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Karen (Kaz) Watson was in a rut. She’d been working as an aquaculture research technician for over a decade, and before that had dabbled in oyster hatcheries and agricultural science. She’d done a TAFE course in welding, and was chatting to a friend at a party about her casual work with a blacksmith – a conversation that was overheard by Penny Haley, owner of Valley Workshop…

Strong sense of values

Kaz says her values include a love of creating, and the sense of responsibility and pride that comes from doing a task well. She loves how varied carpentry work is, the options such a broad skill set opens up, and the ability to connect with place.

“One of the reasons I live in Tasmania is the beautiful places, and when I get to work on people’s homes, I actually get to experience more of the place in a different way.”

Kaz says all the apprentices on her site are a bit older, with the motivation of knowing a career in carpentry is what they really want. “They do say about mature age apprentices that we do like to get stuck in and get it done and dusted, we don’t muck around! And I feel very much that way.”

Her life experience and time spent helping her builder father also means she brings additional skills to the worksite, such as first aid training, logistics, communication and plain common sense. “I do have a lot of practical skills,” Kaz says. “I also have the willingness to be really attentive to detail.”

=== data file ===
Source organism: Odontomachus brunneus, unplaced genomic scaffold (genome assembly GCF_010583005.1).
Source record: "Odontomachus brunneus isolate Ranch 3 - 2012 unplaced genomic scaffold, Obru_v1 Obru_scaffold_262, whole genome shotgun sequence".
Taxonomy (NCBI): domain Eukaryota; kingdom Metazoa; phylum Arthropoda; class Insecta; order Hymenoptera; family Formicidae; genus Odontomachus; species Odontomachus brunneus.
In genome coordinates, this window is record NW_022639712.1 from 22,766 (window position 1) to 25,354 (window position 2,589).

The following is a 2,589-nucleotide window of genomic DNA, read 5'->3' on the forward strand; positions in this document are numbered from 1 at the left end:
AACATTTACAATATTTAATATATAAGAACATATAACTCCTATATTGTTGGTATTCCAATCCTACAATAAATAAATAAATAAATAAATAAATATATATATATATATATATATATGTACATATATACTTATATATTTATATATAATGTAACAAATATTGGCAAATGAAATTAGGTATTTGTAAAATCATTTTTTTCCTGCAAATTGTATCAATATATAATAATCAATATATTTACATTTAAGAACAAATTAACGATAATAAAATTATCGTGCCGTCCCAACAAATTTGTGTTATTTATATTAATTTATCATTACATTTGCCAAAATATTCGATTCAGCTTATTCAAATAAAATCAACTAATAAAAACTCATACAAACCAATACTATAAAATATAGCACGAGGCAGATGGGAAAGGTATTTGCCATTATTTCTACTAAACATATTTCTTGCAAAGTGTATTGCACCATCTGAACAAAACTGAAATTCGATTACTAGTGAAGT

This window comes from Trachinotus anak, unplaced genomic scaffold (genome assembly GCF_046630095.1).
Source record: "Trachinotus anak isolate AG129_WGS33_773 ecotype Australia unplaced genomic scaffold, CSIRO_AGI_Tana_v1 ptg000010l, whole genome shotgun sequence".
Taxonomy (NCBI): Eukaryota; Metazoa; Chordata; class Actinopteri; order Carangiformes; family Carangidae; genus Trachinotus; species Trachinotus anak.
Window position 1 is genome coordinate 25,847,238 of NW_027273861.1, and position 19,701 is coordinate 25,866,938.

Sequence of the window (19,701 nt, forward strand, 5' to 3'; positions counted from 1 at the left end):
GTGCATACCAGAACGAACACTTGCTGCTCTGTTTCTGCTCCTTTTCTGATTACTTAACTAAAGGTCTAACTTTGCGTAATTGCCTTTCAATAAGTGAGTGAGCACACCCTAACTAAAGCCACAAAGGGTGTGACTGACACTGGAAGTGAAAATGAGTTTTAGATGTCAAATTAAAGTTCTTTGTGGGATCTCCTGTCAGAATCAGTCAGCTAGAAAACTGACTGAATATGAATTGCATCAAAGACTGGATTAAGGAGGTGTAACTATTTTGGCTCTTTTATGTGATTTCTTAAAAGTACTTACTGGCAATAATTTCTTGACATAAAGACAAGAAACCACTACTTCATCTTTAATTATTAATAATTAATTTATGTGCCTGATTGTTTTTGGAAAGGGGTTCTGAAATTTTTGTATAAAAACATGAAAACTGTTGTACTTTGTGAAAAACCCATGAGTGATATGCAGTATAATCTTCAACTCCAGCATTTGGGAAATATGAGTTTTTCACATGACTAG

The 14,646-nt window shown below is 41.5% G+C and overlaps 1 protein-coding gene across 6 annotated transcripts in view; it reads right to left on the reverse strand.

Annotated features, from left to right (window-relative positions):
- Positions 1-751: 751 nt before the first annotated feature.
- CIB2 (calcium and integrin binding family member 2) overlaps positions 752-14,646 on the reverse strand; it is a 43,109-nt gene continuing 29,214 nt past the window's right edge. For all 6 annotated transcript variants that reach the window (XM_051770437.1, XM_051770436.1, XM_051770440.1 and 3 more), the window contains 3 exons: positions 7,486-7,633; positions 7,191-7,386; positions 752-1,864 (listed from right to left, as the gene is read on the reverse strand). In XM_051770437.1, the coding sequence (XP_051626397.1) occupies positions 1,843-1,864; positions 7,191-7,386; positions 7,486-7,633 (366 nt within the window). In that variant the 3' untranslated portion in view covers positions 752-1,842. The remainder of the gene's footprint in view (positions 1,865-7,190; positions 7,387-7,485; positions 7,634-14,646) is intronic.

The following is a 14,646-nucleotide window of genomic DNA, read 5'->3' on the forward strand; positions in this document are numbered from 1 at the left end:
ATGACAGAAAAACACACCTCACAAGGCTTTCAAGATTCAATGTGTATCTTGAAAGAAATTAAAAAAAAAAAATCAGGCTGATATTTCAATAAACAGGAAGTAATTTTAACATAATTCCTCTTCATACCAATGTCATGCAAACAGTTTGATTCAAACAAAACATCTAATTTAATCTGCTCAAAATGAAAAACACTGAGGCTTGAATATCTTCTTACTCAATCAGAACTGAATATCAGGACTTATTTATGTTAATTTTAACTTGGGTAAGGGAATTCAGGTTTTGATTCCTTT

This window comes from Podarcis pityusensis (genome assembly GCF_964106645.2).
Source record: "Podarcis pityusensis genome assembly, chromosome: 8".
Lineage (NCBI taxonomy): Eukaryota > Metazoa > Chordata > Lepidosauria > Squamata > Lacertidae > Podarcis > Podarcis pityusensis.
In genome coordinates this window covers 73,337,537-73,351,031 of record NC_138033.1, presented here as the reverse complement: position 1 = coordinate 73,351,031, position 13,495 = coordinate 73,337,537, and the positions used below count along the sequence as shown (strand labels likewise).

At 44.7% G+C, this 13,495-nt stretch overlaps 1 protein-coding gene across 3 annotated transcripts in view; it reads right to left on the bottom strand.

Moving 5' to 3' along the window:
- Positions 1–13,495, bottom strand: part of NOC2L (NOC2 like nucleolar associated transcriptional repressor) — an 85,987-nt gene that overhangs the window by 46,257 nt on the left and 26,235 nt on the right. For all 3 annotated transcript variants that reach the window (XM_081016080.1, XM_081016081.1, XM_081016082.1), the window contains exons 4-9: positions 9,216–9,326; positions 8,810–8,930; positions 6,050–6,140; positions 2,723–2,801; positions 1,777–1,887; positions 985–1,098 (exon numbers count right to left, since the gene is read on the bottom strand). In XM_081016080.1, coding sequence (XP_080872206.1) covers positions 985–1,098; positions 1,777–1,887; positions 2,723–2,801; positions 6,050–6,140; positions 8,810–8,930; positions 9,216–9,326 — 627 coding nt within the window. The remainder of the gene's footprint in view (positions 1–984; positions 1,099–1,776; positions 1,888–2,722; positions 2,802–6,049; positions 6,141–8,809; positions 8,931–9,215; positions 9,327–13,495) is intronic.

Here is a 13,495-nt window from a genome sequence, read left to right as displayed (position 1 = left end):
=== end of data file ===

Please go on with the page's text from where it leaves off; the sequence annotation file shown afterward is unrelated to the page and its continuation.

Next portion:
A rite of passage

Kaz would love to see a career path in the construction industry become the norm for women, just as it is for men. “It’s still not a rite of passage for women but I can see it’s a lot more accepted. There are more women getting into it, but it’s going to take time before that’s become normalised.”

She says having Penny as her boss was a big attraction for getting into the industry. “It’s a confidence-building thing. If you can see someone else who’s a woman, who’s been able to absolutely be successful in the industry, it gives me the confidence to be part of it!”

Kaz says the more women she tells about her mid-career change, the more say they wish they’d done the same. “If only they could see that they do have that option and they can give it a go. And the more women get into it, the better it is for all the women.”

“In an apprenticeship they’re paying me to retrain, I’m learning a great skill and that time will pass quickly, so why not give it a go?”

I’d been through a mentoring program, and I noticed all the skills and what you get out of a carpentry job were really closely aligned to my values. I was happy to take the leap.
Keystone Tasmania
Keystone Tasmania is the peak organisation facilitating building and construction industry workforce development in Tasmania.
We acknowledge the palawa people as the traditional custodians of the land on which we learn and work. We honour their enduring culture and knowledges as vital to the self-determination, wellbeing and resilience of their communities.

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